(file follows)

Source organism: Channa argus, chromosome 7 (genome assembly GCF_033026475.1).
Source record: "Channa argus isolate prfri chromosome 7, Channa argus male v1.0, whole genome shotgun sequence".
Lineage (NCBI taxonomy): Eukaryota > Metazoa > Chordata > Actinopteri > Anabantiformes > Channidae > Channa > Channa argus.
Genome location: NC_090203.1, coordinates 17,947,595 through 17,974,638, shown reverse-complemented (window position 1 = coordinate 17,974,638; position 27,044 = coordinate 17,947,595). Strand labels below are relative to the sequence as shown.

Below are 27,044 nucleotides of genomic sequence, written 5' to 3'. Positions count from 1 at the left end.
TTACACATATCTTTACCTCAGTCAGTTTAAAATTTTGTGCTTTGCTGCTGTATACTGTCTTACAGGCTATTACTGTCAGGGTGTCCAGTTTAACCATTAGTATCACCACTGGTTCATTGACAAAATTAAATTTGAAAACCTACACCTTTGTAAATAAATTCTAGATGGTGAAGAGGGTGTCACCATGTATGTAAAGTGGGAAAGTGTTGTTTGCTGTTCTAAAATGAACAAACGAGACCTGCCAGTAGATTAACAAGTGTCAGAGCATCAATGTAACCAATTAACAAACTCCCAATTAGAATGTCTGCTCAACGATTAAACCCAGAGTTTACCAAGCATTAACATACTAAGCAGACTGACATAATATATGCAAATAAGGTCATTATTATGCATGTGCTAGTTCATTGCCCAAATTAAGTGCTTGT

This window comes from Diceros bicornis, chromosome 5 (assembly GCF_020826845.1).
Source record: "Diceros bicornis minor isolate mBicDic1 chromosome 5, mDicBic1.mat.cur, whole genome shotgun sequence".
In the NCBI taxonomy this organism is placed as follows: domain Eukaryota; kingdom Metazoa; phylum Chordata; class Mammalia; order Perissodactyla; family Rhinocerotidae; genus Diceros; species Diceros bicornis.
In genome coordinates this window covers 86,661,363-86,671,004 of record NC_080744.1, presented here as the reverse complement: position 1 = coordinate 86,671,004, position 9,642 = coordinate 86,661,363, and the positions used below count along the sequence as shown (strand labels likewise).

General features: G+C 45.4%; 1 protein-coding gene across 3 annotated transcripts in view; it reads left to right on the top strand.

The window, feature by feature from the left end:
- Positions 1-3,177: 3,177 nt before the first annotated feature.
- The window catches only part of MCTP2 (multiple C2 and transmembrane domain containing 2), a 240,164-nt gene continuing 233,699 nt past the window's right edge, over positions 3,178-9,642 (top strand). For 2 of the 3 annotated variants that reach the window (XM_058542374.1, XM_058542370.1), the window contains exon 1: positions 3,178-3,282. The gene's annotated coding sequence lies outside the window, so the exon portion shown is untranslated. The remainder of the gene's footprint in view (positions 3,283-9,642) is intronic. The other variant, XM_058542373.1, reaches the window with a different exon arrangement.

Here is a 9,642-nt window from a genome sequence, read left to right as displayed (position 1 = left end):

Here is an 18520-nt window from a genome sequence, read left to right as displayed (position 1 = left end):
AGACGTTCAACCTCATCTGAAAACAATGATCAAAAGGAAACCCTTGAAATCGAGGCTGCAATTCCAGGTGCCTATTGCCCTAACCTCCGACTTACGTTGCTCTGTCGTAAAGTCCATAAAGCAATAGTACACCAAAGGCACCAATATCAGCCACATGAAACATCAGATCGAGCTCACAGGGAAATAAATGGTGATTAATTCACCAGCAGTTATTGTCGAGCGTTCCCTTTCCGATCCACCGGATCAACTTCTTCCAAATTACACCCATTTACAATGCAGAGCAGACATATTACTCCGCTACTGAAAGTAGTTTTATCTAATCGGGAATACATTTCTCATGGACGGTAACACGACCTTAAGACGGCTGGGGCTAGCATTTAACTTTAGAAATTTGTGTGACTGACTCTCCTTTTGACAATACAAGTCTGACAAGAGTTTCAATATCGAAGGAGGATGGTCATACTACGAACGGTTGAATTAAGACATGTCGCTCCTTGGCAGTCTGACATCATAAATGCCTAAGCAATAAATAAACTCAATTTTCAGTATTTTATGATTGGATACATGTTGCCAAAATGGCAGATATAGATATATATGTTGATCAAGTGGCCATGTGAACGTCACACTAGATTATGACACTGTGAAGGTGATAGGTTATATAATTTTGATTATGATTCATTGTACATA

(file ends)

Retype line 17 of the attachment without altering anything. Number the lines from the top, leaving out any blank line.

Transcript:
AGACGTTCAACCTCATCTGAAAACAATGATCAAAAGGAAACCCTTGAAATCGAGGCTGCAATTCCAGGTGCCTATTGCCCTAACCTCCGACTTACGTTGCTCTGTCGTAAAGTCCATAAAGCAATAGTACACCAAAGGCACCAATATCAGCCACATGAAACATCAGATCGAGCTCACAGGGAAATAAATGGTGATTAATTCACCAGCAGTTATTGTCGAGCGTTCCCTTTCCGATCCACCGGATCAACTTCTTCCAAATTACACCCATTTACAATGCAGAGCAGACATATTACTCCGCTACTGAAAGTAGTTTTATCTAATCGGGAATACATTTCTCATGGACGGTAACACGACCTTAAGACGGCTGGGGCTAGCATTTAACTTTAGAAATTTGTGTGACTGACTCTCCTTTTGACAATACAAGTCTGACAAGAGTTTCAATATCGAAGGAGGATGGTCATACTACGAACGGTTGAATTAAGACATGTCGCTCCTTGGCAGTCTGACATCATAAATGCCTAAGCAATAAATAAACTCAATTTTCAGTATTTTATGATTGGATACATGTTGCCAAAATGGCAGATATAGATATATATGTTGATCAAGTGGCCATGTGAACGTCACACTAGATTATGACACTGTGAAGGTGATAGGTTATATAATTTTGATTATGATTCATTGTACATA